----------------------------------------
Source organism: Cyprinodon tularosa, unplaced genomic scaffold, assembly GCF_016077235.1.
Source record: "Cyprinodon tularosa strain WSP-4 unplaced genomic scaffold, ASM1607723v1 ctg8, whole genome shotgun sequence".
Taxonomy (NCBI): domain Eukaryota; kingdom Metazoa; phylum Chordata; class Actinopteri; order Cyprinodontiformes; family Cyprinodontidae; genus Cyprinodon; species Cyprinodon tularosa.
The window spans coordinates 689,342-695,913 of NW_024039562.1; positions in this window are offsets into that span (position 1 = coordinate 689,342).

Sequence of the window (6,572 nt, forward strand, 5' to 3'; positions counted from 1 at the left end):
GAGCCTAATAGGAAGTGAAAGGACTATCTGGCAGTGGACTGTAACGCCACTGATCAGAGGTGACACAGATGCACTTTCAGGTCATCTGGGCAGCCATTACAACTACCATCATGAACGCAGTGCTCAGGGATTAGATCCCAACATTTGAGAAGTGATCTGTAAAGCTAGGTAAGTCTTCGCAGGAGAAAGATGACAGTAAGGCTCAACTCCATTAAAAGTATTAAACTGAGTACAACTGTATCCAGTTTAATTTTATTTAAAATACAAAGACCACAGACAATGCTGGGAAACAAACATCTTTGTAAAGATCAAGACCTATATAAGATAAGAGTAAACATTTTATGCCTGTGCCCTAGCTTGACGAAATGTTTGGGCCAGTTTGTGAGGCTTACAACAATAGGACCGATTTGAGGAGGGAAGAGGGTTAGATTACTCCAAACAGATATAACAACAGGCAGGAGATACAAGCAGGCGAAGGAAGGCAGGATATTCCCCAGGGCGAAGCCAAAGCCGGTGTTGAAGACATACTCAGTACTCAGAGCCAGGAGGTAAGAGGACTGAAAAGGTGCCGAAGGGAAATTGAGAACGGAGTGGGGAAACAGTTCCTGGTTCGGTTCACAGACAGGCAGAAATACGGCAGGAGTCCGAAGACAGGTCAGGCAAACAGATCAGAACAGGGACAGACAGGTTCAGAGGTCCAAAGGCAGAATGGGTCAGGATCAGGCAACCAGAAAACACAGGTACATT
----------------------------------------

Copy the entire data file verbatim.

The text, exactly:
Source organism: Cyprinodon tularosa, unplaced genomic scaffold, assembly GCF_016077235.1.
Source record: "Cyprinodon tularosa strain WSP-4 unplaced genomic scaffold, ASM1607723v1 ctg8, whole genome shotgun sequence".
Taxonomy (NCBI): domain Eukaryota; kingdom Metazoa; phylum Chordata; class Actinopteri; order Cyprinodontiformes; family Cyprinodontidae; genus Cyprinodon; species Cyprinodon tularosa.
The window spans coordinates 689,342-695,913 of NW_024039562.1; positions in this window are offsets into that span (position 1 = coordinate 689,342).

Sequence of the window (6,572 nt, forward strand, 5' to 3'; positions counted from 1 at the left end):
GAGCCTAATAGGAAGTGAAAGGACTATCTGGCAGTGGACTGTAACGCCACTGATCAGAGGTGACACAGATGCACTTTCAGGTCATCTGGGCAGCCATTACAACTACCATCATGAACGCAGTGCTCAGGGATTAGATCCCAACATTTGAGAAGTGATCTGTAAAGCTAGGTAAGTCTTCGCAGGAGAAAGATGACAGTAAGGCTCAACTCCATTAAAAGTATTAAACTGAGTACAACTGTATCCAGTTTAATTTTATTTAAAATACAAAGACCACAGACAATGCTGGGAAACAAACATCTTTGTAAAGATCAAGACCTATATAAGATAAGAGTAAACATTTTATGCCTGTGCCCTAGCTTGACGAAATGTTTGGGCCAGTTTGTGAGGCTTACAACAATAGGACCGATTTGAGGAGGGAAGAGGGTTAGATTACTCCAAACAGATATAACAACAGGCAGGAGATACAAGCAGGCGAAGGAAGGCAGGATATTCCCCAGGGCGAAGCCAAAGCCGGTGTTGAAGACATACTCAGTACTCAGAGCCAGGAGGTAAGAGGACTGAAAAGGTGCCGAAGGGAAATTGAGAACGGAGTGGGGAAACAGTTCCTGGTTCGGTTCACAGACAGGCAGAAATACGGCAGGAGTCCGAAGACAGGTCAGGCAAACAGATCAGAACAGGGACAGACAGGTTCAGAGGTCCAAAGGCAGAATGGGTCAGGATCAGGCAACCAGAAAACACAGGTACATT